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The Journal of Sports Medicine and Physical Fitness 2021 Jun 22

DOI: 10.23736/S0022-4707.21.12349-7


language: English

Acute effects of whole-body vibrations on the fatigue induced by multiple repeated sprint ability test in soccer players

Giuseppe ANNINO 1, 2, 3 , Vincenzo MANZI 4, Paolo BUSELLI 5, Bruno RUSCELLO 2, Fabrizio FRANCESCHETTI 6, Cristian ROMAGNOLI 2, 7, Franco COTELLI 8, Maurizio CASASCO 9, Elvira PADUA 2, 10, Ferdinando IELLAMO 11,12

1 Department of Medicine Systems, University of Rome Tor Vergata, Rome, Italy; 2 School of Human Movement Science, University of Rome Tor Vergata, Rome, Italy; 3 Centro di Biomedicina Spaziale, University of Rome Tor Vergata, Rome, Italy; 4 Dipartimento di Scienze Umanistiche, Università Telematica Pegaso, Naples, Italy; 5 Physical and Rehabilitation Medicine Department, Hospital Istituti Ospitalieri di Cremona, Cremona, Italy; 6 S.P.A.L. 2013 s.r.l., Ferrara, Italy; 7 Department for Life Quality Studies, University of Bologna, Rimini, Italy; 8 High Performance Lab, S. Caterina Valfurva, Sondrio, Italy; 9 Italian Federation of Sport Medicine, Rome, Italy; 10 Department of Science and Human Promotion of the Quality of Life, San Raffaele University online, Rome, Italy; 11 Department of Clinical Sciences and Translational Medicine, University of Rome Tor Vergata, Rome, Italy; 12 Scientific Institute of Research and Care, San Raffaele Pisana, Rome, Italy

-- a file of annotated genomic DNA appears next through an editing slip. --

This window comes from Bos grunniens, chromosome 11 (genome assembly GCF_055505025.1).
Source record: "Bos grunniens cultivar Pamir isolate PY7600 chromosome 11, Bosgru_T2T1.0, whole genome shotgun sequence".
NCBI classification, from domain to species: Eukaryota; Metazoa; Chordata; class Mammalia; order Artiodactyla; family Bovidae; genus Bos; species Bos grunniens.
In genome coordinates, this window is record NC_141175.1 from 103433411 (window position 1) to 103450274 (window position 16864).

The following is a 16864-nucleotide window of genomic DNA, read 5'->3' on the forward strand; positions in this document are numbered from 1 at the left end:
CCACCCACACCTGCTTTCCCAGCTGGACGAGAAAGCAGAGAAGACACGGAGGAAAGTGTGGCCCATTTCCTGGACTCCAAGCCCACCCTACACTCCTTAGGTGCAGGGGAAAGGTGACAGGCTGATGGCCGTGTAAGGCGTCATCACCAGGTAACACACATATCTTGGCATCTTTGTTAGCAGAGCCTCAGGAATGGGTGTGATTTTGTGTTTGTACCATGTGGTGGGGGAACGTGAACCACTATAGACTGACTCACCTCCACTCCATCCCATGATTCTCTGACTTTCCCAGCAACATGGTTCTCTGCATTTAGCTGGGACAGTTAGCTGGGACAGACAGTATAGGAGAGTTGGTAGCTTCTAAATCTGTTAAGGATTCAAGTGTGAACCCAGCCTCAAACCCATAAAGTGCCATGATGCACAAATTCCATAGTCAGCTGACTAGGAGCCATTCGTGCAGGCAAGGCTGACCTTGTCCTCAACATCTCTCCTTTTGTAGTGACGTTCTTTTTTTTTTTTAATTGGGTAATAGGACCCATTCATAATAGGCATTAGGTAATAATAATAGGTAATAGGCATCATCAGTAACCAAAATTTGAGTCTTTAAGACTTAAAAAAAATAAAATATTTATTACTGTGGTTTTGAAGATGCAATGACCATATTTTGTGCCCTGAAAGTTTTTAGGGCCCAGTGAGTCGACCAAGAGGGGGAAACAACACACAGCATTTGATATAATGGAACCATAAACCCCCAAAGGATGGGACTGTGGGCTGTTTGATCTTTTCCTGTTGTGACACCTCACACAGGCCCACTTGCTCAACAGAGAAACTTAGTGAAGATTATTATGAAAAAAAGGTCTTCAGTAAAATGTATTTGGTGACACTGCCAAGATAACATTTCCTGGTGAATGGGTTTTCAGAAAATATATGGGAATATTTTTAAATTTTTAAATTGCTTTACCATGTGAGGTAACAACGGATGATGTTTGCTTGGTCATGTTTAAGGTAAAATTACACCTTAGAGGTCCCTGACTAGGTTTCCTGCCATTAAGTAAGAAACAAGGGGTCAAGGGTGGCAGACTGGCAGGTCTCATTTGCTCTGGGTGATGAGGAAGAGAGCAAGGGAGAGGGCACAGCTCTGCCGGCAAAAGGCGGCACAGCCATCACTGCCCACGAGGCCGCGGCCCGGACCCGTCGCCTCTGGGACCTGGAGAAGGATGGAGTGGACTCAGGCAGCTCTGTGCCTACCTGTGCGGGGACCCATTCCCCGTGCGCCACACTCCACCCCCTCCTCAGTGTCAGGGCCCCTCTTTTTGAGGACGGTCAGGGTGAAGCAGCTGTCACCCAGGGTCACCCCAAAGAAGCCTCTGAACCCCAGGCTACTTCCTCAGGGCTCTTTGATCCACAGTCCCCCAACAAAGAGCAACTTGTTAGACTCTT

BACKGROUND: We tested the hypothesis that Whole Body Vibration (WBV) positively affects the fatigue process ensuing from repeated bouts of maximal efforts, as induced by repeated sprints ability (RSA). Eleven male soccer players performed three sets of six repeated shuttle sprints (40 metres).
METHODS: Eleven male soccer players (age 23,6±4,5 years) were cross-randomized to perform WBW before RSA and during the recovery between sets (WBV-with) or to warm-up and passive recovery between sets (WBV-without). The effects of WBV were quantified by sprint time (ST) and blood lactate concentration (LA), collected up to 15th min after completion of tests.
RESULTS: ST during RSA showed a better maintenance of performance in the WBV-with compared to WBV-without condition in all three sets, reaching a statistical significance between-groups during the 2nd and 3rd set (P< 0.05). No significant differences in ST over the sets were detected in WBVwith, whereas a significant decrease was observed in the WBV-without condition (P<0.001). LA recovered significantly faster from the 9th to 15th minute of recovery in WBV-with as compared to WBV-without (P<0.05).
CONCLUSIONS: These findings would indicate that WBV performed during recovery between RSA sets is capable of delaying the onset of muscle fatigue resulting in a better maintenance of sprint performance.

KEY WORDS: Muscle vibration; Neuromuscular adaptations; Exercise recovery; Anaerobic training

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